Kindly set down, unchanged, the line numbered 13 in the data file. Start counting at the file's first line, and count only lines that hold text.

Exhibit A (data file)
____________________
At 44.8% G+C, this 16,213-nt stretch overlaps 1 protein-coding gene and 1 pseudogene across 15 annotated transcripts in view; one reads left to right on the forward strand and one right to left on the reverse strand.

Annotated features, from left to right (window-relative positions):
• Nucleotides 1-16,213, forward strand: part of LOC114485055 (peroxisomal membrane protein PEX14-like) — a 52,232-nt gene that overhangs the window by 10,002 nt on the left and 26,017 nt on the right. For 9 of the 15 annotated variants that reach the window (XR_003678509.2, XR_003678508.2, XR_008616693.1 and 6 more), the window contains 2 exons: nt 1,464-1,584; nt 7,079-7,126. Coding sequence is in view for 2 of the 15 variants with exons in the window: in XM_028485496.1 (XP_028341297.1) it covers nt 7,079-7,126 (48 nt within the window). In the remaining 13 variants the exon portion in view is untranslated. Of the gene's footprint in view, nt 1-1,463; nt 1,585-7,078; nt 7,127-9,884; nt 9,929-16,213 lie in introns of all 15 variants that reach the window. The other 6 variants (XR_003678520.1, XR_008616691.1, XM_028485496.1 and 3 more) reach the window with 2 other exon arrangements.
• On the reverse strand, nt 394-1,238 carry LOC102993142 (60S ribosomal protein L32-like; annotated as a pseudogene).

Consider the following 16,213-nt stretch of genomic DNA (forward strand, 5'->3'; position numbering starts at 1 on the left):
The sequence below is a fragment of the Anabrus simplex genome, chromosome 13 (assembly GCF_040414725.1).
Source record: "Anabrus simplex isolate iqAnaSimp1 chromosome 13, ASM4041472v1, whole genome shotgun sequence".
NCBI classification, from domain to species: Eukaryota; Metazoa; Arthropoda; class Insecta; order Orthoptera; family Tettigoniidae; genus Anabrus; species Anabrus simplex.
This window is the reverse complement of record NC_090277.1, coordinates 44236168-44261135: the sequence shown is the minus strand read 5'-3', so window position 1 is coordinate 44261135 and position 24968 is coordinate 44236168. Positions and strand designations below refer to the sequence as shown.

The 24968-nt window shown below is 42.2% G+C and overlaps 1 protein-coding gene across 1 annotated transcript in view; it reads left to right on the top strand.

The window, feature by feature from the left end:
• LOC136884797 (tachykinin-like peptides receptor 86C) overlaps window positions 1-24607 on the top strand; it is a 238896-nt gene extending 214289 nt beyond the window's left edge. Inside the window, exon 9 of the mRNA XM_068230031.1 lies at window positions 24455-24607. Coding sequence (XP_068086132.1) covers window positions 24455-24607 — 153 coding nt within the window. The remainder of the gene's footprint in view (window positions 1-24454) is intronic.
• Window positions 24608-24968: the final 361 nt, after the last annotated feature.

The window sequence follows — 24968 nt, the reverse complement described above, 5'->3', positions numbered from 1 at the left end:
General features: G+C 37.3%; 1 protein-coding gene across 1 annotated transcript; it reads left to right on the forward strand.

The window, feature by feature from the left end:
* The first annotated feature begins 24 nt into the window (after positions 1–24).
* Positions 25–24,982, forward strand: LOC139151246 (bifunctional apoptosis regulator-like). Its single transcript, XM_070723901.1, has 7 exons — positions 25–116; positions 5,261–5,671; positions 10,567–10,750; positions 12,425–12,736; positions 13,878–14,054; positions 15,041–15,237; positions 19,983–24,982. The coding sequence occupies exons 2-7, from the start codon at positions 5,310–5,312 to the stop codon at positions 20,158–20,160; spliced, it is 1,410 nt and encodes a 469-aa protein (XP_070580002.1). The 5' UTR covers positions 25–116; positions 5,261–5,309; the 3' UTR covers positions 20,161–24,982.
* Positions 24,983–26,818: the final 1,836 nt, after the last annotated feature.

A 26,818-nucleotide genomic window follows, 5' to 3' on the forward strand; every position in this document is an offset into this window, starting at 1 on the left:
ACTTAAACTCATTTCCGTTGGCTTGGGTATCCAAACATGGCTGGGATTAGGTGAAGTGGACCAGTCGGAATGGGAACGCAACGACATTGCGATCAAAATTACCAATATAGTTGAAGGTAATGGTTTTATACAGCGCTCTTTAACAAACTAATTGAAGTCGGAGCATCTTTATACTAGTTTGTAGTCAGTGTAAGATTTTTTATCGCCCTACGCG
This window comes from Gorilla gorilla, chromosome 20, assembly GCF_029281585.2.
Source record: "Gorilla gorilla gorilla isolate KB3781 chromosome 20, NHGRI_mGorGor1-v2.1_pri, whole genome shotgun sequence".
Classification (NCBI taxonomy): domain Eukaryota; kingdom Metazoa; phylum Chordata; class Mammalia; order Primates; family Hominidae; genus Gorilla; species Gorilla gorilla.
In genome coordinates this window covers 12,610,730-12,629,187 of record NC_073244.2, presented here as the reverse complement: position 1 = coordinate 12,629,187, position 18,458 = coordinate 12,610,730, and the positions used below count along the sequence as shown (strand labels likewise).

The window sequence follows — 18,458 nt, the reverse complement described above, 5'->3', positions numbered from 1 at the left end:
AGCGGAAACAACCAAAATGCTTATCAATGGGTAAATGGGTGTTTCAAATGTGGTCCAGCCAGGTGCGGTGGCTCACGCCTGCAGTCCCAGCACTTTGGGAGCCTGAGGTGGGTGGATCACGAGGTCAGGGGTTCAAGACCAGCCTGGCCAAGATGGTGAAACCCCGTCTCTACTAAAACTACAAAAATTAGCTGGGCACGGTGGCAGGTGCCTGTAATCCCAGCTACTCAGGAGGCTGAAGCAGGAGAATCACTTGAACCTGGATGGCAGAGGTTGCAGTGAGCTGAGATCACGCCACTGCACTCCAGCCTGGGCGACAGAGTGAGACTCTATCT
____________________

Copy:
• Window positions 24608-24968: the final 361 nt, after the last annotated feature.